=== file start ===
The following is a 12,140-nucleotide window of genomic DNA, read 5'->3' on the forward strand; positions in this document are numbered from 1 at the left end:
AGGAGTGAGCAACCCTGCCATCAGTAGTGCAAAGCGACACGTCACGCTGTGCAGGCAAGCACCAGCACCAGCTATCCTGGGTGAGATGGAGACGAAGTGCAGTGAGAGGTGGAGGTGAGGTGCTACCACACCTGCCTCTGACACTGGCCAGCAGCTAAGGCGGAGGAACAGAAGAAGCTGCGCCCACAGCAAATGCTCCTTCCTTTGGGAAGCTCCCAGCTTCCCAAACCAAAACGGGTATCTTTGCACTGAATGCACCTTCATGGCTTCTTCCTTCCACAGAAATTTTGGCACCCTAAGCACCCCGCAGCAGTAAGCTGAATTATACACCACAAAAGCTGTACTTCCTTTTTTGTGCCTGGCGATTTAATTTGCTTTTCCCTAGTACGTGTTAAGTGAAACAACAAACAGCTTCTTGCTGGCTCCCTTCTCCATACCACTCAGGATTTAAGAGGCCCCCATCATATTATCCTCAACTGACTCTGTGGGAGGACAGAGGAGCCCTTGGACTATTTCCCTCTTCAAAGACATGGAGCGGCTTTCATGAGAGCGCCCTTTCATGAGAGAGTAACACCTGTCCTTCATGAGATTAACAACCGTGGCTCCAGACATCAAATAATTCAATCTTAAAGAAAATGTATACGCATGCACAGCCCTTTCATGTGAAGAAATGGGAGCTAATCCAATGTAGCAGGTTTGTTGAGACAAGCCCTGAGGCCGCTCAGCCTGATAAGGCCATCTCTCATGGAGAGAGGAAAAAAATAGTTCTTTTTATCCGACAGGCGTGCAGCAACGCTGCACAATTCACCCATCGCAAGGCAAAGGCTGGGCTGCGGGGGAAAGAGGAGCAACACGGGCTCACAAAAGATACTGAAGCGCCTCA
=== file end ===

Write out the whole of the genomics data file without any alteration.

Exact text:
The following is a 12,140-nucleotide window of genomic DNA, read 5'->3' on the forward strand; positions in this document are numbered from 1 at the left end:
AGGAGTGAGCAACCCTGCCATCAGTAGTGCAAAGCGACACGTCACGCTGTGCAGGCAAGCACCAGCACCAGCTATCCTGGGTGAGATGGAGACGAAGTGCAGTGAGAGGTGGAGGTGAGGTGCTACCACACCTGCCTCTGACACTGGCCAGCAGCTAAGGCGGAGGAACAGAAGAAGCTGCGCCCACAGCAAATGCTCCTTCCTTTGGGAAGCTCCCAGCTTCCCAAACCAAAACGGGTATCTTTGCACTGAATGCACCTTCATGGCTTCTTCCTTCCACAGAAATTTTGGCACCCTAAGCACCCCGCAGCAGTAAGCTGAATTATACACCACAAAAGCTGTACTTCCTTTTTTGTGCCTGGCGATTTAATTTGCTTTTCCCTAGTACGTGTTAAGTGAAACAACAAACAGCTTCTTGCTGGCTCCCTTCTCCATACCACTCAGGATTTAAGAGGCCCCCATCATATTATCCTCAACTGACTCTGTGGGAGGACAGAGGAGCCCTTGGACTATTTCCCTCTTCAAAGACATGGAGCGGCTTTCATGAGAGCGCCCTTTCATGAGAGAGTAACACCTGTCCTTCATGAGATTAACAACCGTGGCTCCAGACATCAAATAATTCAATCTTAAAGAAAATGTATACGCATGCACAGCCCTTTCATGTGAAGAAATGGGAGCTAATCCAATGTAGCAGGTTTGTTGAGACAAGCCCTGAGGCCGCTCAGCCTGATAAGGCCATCTCTCATGGAGAGAGGAAAAAAATAGTTCTTTTTATCCGACAGGCGTGCAGCAACGCTGCACAATTCACCCATCGCAAGGCAAAGGCTGGGCTGCGGGGGAAAGAGGAGCAACACGGGCTCACAAAAGATACTGAAGCGCCTCA